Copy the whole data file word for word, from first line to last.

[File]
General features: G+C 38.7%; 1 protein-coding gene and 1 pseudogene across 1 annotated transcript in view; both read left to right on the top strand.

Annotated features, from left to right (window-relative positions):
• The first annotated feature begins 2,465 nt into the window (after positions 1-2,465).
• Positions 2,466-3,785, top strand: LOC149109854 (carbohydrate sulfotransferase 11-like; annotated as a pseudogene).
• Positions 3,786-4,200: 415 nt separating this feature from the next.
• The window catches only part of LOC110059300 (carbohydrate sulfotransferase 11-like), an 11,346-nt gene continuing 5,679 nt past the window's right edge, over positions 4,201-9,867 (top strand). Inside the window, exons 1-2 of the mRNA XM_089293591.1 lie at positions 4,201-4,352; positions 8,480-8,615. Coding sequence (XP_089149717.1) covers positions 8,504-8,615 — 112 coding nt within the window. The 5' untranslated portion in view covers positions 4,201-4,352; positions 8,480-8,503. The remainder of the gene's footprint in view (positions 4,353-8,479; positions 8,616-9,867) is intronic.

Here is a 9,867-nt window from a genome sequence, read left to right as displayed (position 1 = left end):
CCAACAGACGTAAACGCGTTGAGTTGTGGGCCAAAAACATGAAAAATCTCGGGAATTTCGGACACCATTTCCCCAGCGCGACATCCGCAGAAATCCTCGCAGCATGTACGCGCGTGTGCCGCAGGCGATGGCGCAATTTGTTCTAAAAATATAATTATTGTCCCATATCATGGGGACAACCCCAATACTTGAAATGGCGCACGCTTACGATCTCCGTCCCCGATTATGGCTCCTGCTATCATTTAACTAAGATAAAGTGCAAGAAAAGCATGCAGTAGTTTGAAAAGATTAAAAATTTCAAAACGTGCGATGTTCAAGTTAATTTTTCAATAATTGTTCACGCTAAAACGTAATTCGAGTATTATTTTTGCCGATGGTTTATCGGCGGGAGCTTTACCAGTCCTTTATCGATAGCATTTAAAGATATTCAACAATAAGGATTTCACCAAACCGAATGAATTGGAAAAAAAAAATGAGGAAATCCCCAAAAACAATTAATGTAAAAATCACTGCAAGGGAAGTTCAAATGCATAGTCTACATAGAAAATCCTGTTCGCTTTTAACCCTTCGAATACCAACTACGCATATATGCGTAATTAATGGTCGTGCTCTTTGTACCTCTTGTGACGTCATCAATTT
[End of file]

General features: G+C 38.7%; 1 protein-coding gene and 1 pseudogene across 1 annotated transcript in view; both read left to right on the top strand.

Annotated features, from left to right (window-relative positions):
• The first annotated feature begins 2,465 nt into the window (after positions 1-2,465).
• Positions 2,466-3,785, top strand: LOC149109854 (carbohydrate sulfotransferase 11-like; annotated as a pseudogene).
• Positions 3,786-4,200: 415 nt separating this feature from the next.
• The window catches only part of LOC110059300 (carbohydrate sulfotransferase 11-like), an 11,346-nt gene continuing 5,679 nt past the window's right edge, over positions 4,201-9,867 (top strand). Inside the window, exons 1-2 of the mRNA XM_089293591.1 lie at positions 4,201-4,352; positions 8,480-8,615. Coding sequence (XP_089149717.1) covers positions 8,504-8,615 — 112 coding nt within the window. The 5' untranslated portion in view covers positions 4,201-4,352; positions 8,480-8,503. The remainder of the gene's footprint in view (positions 4,353-8,479; positions 8,616-9,867) is intronic.

Here is a 9,867-nt window from a genome sequence, read left to right as displayed (position 1 = left end):
CCAACAGACGTAAACGCGTTGAGTTGTGGGCCAAAAACATGAAAAATCTCGGGAATTTCGGACACCATTTCCCCAGCGCGACATCCGCAGAAATCCTCGCAGCATGTACGCGCGTGTGCCGCAGGCGATGGCGCAATTTGTTCTAAAAATATAATTATTGTCCCATATCATGGGGACAACCCCAATACTTGAAATGGCGCACGCTTACGATCTCCGTCCCCGATTATGGCTCCTGCTATCATTTAACTAAGATAAAGTGCAAGAAAAGCATGCAGTAGTTTGAAAAGATTAAAAATTTCAAAACGTGCGATGTTCAAGTTAATTTTTCAATAATTGTTCACGCTAAAACGTAATTCGAGTATTATTTTTGCCGATGGTTTATCGGCGGGAGCTTTACCAGTCCTTTATCGATAGCATTTAAAGATATTCAACAATAAGGATTTCACCAAACCGAATGAATTGGAAAAAAAAAATGAGGAAATCCCCAAAAACAATTAATGTAAAAATCACTGCAAGGGAAGTTCAAATGCATAGTCTACATAGAAAATCCTGTTCGCTTTTAACCCTTCGAATACCAACTACGCATATATGCGTAATTAATGGTCGTGCTCTTTGTACCTCTTGTGACGTCATCAATTT